CAP IN HAND
You ever knowed someone who’s mam died and they was all broken like glass inside and they was your best friend ever? I din’t know what to say or what to do and so I just looked at Carl, looking sad as wet sunsets or dead kittens, and being just as silent, and one hand on his shoulder and not sure that was ok to do.
She wasn’t sick, his mam, leastways not so far as anyone knowed. She just died. Sudden as thunderclaps and no grey sky warning before it and no sparking flash-bulb light. Doctors said her heart just stopped and they said it can do that sometimes and not ever start again. And Carl swore hard as any man, all his words like thrown stones and all of ‘em thrown ‘gainst God and doctors and even his da. And ‘fuck’ and ‘shit’ and ‘bastard’, he said. Over and over again. And I told him to just let it out, like a poison released, and it wasn’t never no sin to be doing like Carl was doing, I thought, not even though he was doing it in front of the church.
The minister came out to see what all the commotion was and his face was red as wasp stings and he was holding his fist up to hammer the blaspheming air. When he saw it was Carl, well, I think he understood, and he let fall his slack fist and he said ‘There now,’ and ‘It’s you is it?’ and he asked us if we wanted to come gentle inside.
Carl shook his head and turned away and I turned away with him. The minister called to our backs, saying as how the door to God’s house was always open. When we was ready, he said, anytime, day or night, and he blessed us in God’s holy name. And Carl said all his best swear words again, saying ‘em under his breath this time so only God and me could hear ‘em.
We din’t plan it or nothing. Not nohow. We just decided there and then to go, not knowing the place we’d go to or for how long, but knowing we had to get away and be by ourselves for a while.
We stopped off at my house and I picked up a bedroll and some apples and a leg of pork that’d been cooked and was cold and mam’d said was for tea and then for sandwiches for the rest of the week. She’d be mad as a shook bag of ferrets when she found out, but it din’t matter none to me, not with Carl the way he was and his mam waiting to be laid in the ground.
Then with the pork and the apples and the bedroll we just left, me and Carl. There wasn’t hardly no words ‘tween us and there din’t need to be. We just walked up out of the town, the pull of the hill like something holding us back but not holding tight enough, and we kept on walking and not ever looking to the town we’d left behind.
The day was still and warm, and Carl beside me so close I could hear his breath catching; and my own heart drumming in my ears, I could hear that, too, and birds getting it all wrong and thinking this was a day like any other day and a day to be singing in.
We stepped off the road as soon as we could and headed into the trees, walking through deep ferns and wild garlic, and sticks breaking sharp like gunfire under our feet. It was cool in there, as cool as church stone, and the sky was in bits ‘tween the trees and we walked till we was nowhere and till we was out of breath and out of the will to walk more. And we just sat down beside each other, sitting on a old fallen log with the sound of running water playing like music somewhere over our shoulder and the smell of Sweet Flag hanging all about, and Carl sucked air and blowed it out again, and I did, too, and it was like the weight of everything was in that moment we’d been brought to.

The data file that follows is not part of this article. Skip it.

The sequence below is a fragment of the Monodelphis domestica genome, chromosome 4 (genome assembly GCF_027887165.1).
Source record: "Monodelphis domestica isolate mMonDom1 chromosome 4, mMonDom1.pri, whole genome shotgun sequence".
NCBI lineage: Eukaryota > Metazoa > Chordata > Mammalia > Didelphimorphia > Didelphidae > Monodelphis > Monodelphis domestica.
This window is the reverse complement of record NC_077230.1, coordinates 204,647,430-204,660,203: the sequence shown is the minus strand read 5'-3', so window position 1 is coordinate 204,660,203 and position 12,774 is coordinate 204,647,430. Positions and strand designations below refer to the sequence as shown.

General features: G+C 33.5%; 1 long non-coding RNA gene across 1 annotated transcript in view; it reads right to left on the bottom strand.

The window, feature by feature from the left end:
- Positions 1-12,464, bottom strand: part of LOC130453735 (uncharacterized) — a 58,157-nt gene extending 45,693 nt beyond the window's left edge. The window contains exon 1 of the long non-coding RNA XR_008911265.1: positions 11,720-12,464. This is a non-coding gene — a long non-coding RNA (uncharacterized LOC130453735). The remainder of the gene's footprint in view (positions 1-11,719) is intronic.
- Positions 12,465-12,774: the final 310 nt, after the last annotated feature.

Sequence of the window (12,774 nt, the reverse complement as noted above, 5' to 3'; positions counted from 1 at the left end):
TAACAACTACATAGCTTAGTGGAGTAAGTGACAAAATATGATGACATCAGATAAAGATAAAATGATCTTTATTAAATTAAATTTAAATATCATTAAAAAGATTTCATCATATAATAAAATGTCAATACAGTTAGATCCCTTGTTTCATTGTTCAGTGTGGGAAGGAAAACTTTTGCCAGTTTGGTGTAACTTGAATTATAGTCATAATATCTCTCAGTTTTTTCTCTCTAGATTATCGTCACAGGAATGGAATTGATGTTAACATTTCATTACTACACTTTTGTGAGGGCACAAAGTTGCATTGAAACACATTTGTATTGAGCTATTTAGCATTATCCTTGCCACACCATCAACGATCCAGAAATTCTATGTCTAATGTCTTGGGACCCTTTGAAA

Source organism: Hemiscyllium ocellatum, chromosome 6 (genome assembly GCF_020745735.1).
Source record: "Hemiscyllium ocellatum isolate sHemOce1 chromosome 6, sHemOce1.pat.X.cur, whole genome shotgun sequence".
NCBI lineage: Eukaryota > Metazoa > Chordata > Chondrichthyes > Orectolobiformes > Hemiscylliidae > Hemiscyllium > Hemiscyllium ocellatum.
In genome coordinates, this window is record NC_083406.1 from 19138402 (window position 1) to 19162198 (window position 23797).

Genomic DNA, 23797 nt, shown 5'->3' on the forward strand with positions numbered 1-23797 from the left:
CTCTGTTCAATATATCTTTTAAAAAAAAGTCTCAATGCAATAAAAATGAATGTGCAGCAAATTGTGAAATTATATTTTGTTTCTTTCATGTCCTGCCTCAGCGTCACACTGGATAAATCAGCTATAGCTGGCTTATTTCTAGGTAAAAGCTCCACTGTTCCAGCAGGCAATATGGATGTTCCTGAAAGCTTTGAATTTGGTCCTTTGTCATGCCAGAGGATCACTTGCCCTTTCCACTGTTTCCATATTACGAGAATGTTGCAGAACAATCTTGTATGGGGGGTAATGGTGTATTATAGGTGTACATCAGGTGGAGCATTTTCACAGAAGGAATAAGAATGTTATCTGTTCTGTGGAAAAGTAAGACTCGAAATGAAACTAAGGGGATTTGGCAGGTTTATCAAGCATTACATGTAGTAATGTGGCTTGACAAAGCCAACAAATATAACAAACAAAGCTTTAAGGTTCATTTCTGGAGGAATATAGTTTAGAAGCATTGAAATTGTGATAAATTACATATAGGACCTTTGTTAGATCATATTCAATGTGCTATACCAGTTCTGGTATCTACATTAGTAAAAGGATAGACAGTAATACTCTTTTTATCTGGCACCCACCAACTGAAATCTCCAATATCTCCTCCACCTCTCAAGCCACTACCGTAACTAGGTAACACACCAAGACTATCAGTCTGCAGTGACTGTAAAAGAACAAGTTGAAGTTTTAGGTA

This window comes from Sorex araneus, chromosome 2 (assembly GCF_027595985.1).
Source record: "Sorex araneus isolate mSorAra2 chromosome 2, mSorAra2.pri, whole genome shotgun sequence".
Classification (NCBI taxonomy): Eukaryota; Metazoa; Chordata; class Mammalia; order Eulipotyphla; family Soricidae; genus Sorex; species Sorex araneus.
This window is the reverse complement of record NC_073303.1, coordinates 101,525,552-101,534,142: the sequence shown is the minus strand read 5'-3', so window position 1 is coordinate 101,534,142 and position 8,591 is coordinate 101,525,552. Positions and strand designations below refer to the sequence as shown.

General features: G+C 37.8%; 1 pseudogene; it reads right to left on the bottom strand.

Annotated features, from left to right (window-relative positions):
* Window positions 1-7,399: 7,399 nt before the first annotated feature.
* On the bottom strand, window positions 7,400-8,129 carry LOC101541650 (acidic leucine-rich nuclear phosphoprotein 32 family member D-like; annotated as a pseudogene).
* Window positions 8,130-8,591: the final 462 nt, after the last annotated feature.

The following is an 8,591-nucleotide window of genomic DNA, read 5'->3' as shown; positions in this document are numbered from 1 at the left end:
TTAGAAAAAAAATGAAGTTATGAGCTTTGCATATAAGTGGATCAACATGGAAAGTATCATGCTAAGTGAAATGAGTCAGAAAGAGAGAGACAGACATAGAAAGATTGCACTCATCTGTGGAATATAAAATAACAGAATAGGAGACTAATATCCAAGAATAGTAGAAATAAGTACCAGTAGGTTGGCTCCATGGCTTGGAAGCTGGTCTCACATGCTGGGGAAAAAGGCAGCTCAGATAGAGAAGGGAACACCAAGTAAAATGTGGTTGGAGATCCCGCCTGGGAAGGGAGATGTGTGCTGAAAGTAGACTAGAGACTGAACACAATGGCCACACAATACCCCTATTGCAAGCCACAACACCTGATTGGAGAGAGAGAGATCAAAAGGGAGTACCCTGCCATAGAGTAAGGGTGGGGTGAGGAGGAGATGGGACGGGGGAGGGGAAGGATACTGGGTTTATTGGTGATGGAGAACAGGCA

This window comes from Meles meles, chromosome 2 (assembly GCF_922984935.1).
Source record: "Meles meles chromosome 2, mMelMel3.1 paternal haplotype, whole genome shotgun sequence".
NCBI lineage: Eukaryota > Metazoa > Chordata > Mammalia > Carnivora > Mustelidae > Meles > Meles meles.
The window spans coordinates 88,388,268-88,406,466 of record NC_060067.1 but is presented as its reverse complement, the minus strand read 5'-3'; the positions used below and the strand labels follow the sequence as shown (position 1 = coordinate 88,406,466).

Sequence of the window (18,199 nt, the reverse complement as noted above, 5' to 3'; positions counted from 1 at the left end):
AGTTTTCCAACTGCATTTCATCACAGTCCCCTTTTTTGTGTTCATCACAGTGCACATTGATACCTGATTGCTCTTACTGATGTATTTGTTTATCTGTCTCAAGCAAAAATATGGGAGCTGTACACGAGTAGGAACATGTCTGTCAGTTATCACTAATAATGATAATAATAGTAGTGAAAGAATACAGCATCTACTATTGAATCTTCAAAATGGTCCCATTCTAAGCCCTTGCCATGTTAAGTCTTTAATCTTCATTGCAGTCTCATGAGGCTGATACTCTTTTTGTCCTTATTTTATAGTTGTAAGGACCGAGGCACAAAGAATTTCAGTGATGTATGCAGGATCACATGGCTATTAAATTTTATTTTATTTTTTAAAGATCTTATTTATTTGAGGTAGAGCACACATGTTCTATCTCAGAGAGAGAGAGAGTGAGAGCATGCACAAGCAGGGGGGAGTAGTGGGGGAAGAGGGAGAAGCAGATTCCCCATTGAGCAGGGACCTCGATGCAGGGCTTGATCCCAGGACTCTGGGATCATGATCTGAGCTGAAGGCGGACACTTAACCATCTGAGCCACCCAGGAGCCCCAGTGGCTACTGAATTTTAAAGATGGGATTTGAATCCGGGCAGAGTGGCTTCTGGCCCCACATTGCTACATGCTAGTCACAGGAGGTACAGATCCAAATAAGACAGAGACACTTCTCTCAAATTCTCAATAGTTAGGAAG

I wanted to say something then. I wanted it to be like in a movie and I’d have something important to say, something simple and clever both at the same time, something that’d make sense of where we was and what we was about. I wanted to make a small speech that’d stay with us forever after and we’d always be friends no matter what the world threw at us – cos the world could not throw anything worse than this, I thought, not anything worse than Carl’s mam’s heart stopping and never starting again. I wanted to say something.
But all I had was sorry, sorry for Carl’s mam, but sorriest for Carl. So I said just that, said I was sorry and real sorry and sorry right down to my boots. And Carl started crying – which the occasion told me was alright and sometimes crying ain’t just for girls like people say it is. I put my arm round Carl and I held him tight as not letting go and he just cried hisself down to quiet and to sob and I din’t have more to say to him.
Sitting like that, all still and near to silent, well it was like we slowly became invisible and a nat’ral part of the forest. It was like time stopped, or slowed at least, and nothing mattered ‘cept me holding onto Carl and Carl holding onto me. And we might have stayed like that forever and it would have been enough – like the last frame in a movie and the music playing quiet and dwindling, and the picture fades slow to black and the credits come up in silence.
Then suddenly this glassy eyed red-flame squirrel just ran under our feet, skittering through last year’s fallen leaves, and it stopped to look at us and to get a sense of everything, sitting up straight and it’s tail curled into a question mark at its back. And Carl and me just looked at the squirrel what was looking right back at us, and bits of sunlight making rare gold on the forest floor, and me and Carl still holding to each other. And like that I reckon as it was better than any church and I could hear the voice of the minister saying soft as whispers that the door was always open, anytime, day or night. And I felt something then, and I think Carl felt it too, and God was there, I swear it, in that moment, sure as eggs, there with His cap in hand and saying He was sorry, too.